It can be seen that cosmology, that branch of philosophy dealing with the nature of the universe has, for the Chinese, a nearly mathematical quality to it. This is because the Chinese were seeking a system and fought intellectually to preserve it. As such, all events observed by them were placed into the categories they created. Because of their system's flexibility it was not overturned by new discoveries, simply expanded and adjusted to accomadate the abberant event. Because the system was being constantly adjusted, it took a well honed sense of order and intuition on the part of the practitioner to make it work. But as such, it was a very human system, one that could be embraced and used by average people to a great degree. (This is in stark contrast to the systems of the West which at the same time were quickly becoming the relm of the 'philosopher' and 'academic' to the point that it excluded the average man).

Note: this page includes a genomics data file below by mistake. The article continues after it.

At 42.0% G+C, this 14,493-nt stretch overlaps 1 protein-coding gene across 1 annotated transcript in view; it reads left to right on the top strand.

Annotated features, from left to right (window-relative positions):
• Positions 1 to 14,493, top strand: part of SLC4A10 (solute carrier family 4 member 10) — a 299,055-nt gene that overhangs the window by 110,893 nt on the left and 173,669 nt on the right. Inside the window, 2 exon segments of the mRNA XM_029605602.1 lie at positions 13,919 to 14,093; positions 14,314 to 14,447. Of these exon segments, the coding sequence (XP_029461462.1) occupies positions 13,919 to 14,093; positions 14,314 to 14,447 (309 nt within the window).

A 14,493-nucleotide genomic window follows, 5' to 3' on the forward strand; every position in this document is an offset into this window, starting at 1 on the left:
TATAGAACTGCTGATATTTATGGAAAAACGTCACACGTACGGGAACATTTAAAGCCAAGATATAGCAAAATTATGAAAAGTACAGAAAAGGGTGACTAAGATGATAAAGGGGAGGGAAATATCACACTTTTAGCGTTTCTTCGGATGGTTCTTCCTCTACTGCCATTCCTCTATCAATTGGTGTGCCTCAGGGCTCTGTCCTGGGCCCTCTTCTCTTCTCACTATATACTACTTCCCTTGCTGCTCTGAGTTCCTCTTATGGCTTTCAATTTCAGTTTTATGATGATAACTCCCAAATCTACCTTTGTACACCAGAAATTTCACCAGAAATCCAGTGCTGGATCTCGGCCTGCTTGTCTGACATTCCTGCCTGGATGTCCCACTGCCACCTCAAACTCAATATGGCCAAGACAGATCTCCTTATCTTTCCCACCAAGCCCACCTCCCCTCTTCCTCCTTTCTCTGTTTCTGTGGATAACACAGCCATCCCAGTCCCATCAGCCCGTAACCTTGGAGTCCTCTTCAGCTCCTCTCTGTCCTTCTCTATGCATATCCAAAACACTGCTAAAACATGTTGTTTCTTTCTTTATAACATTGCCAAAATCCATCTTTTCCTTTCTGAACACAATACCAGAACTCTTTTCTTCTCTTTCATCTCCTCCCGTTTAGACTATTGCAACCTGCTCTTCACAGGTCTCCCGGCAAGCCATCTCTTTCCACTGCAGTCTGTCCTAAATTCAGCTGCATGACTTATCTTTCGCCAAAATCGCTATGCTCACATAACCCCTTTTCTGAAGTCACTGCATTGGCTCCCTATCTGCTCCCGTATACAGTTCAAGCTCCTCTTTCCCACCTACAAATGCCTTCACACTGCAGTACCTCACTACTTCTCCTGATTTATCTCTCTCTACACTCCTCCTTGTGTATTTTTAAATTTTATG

Seeing all things as a process of inevitable and cyclical change, the Chinese people had at their disposal a flexible view of life. The influence of this idea on a subscoucious level can be seen even in their myth structure. Often one will read in Chinese myth where the main character has success then experience nearly total failure due to some flaw, only to be restored to some semblence of success again. Repeatedly this cycle of success and failure, so unlike the West, reveals itself throughout the Chinese view of life.
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